Speed and Performance

Static RAM provides better performance than DRAM because it does not require refreshing. This also makes it faster, reaching speeds as fast as 1 nanosecond compared to 10 nanoseconds for DRAM.

MRAM can reach speeds that rival all other types of computational memory, rising to 30 nanoseconds for both reading and writing data. This makes it perfect for mission-critical situations where data must be accessed as soon as possible.

Electricity Usage

SRAM and DRAM both rely on electrical charges to generate power and perform their work. They both require and use a considerable amount of electricity.

MRAM is one of the few types of memory that relies on magnetic charges. This means it can still store data when the power goes out or the device the RAM is attached to fails to turn on. MRAM also uses less electricity than other methods overall, with power consumption levels of 27.2uJ for 10 acquisitions per second.

Uses

SRAM is used in the L2 and L3 cache of a CPU. It can temporarily store important data to make it easier to access quickly.

DRAM is a popular option for the main memory systems of computational devices. It is not meant for long-term storage applications.

Thanks to its non-volatility, MRAM is one of the only memory options capable of storing permanent data like operating system files, application files, collected sensor data, and critical programs. This makes it useful for a wide range of applications, especially mission-critical situations where detailed, long-stored data must be accessed immediately.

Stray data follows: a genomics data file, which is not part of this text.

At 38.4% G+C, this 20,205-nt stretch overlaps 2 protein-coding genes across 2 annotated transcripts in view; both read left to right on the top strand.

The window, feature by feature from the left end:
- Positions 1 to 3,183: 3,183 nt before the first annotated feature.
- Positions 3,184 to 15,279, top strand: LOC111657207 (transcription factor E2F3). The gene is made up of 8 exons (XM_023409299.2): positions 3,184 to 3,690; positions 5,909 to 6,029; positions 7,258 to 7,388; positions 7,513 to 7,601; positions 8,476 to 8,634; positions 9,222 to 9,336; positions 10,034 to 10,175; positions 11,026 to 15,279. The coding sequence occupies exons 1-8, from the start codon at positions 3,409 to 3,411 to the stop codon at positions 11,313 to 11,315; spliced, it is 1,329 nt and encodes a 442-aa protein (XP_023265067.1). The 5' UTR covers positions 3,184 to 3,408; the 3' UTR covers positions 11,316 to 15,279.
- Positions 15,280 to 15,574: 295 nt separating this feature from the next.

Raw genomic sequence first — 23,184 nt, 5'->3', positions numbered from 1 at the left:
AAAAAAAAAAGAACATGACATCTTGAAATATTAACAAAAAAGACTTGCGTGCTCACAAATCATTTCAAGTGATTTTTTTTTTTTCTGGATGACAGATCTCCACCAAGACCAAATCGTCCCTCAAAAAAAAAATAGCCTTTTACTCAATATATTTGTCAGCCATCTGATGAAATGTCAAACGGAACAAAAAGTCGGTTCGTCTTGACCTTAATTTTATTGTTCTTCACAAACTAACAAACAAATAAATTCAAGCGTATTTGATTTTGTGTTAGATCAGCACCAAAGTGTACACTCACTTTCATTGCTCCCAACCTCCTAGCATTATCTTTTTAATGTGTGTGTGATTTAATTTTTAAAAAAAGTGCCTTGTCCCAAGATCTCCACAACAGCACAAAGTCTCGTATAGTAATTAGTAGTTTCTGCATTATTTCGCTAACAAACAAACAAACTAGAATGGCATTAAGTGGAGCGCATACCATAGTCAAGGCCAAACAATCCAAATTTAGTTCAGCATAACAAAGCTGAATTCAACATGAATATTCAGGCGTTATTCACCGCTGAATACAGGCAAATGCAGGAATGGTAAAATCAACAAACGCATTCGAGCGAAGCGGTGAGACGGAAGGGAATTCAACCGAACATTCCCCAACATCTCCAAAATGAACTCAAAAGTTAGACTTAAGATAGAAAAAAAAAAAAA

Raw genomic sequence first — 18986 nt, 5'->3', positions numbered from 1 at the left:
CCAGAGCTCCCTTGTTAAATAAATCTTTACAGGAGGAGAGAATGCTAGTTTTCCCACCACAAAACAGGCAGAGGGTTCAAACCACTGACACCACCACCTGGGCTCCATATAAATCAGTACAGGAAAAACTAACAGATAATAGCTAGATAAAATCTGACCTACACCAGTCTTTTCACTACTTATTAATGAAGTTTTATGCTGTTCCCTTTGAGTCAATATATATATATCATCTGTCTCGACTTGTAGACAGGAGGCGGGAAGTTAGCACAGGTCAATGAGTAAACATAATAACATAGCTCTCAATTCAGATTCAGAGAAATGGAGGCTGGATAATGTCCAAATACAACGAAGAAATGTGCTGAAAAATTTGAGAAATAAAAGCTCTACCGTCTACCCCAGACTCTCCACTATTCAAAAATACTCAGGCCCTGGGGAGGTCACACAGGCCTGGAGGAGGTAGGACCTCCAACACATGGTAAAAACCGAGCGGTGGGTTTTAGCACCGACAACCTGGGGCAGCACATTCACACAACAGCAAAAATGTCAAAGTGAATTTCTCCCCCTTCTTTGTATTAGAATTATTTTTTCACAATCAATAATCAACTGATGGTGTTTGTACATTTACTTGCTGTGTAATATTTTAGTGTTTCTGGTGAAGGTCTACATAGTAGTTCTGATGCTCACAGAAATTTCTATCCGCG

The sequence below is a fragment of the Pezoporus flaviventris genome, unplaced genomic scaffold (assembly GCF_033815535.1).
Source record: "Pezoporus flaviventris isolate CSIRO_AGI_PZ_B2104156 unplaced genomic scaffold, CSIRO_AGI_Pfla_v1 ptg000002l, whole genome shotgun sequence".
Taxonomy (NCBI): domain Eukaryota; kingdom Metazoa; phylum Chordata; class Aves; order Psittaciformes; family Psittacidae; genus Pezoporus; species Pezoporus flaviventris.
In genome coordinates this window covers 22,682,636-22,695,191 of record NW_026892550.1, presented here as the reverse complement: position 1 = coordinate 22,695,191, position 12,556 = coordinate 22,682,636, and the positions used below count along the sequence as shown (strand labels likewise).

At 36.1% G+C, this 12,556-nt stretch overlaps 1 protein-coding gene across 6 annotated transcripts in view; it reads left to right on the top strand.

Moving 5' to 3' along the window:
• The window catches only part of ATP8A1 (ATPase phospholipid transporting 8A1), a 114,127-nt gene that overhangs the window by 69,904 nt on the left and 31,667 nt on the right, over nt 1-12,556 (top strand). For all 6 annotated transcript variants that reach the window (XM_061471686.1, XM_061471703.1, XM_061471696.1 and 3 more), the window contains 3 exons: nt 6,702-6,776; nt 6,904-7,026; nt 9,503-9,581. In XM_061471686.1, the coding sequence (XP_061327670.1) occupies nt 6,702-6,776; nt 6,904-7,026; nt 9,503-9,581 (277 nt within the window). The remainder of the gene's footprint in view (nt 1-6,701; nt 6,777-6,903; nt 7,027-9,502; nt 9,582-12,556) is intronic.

There is an almost endless number of answers to a question like what is MRAM used for. Learn more about the many applications of this emerging memory system here.

Costs

A common question that computer enthusiasts ask is why is RAM so expensive? Determining costs requires considering the manufacturing process and the materials required to create the system.

Static RAM requires more transistors during the production process, leading to higher overall costs. A single gigabyte of SRAM costs $5,000 compared to $20-$75 for a gigabyte of DRAM.

Despite having the most complex manufacturing process, MRAM is not the most expensive option on the market. Its high density and other factors make it an affordable option.

Where to Get MRAM

Choosing the right memory system is one of the most important choices you can make when buying a new piece of technology. It ensures that you can store and access every file you need, an essential consideration during mission-critical situations.

There are several types of RAM on the market today, including dynamic, static, and magneto-resistant. The final option, abbreviated MRAM, is one of the best because it is non-volatile and fast with a high level of performance.

Once you understand the advantages of MRAM, you must choose the best supplier to buy it from. View our latest MRAM products and contact us today for more information.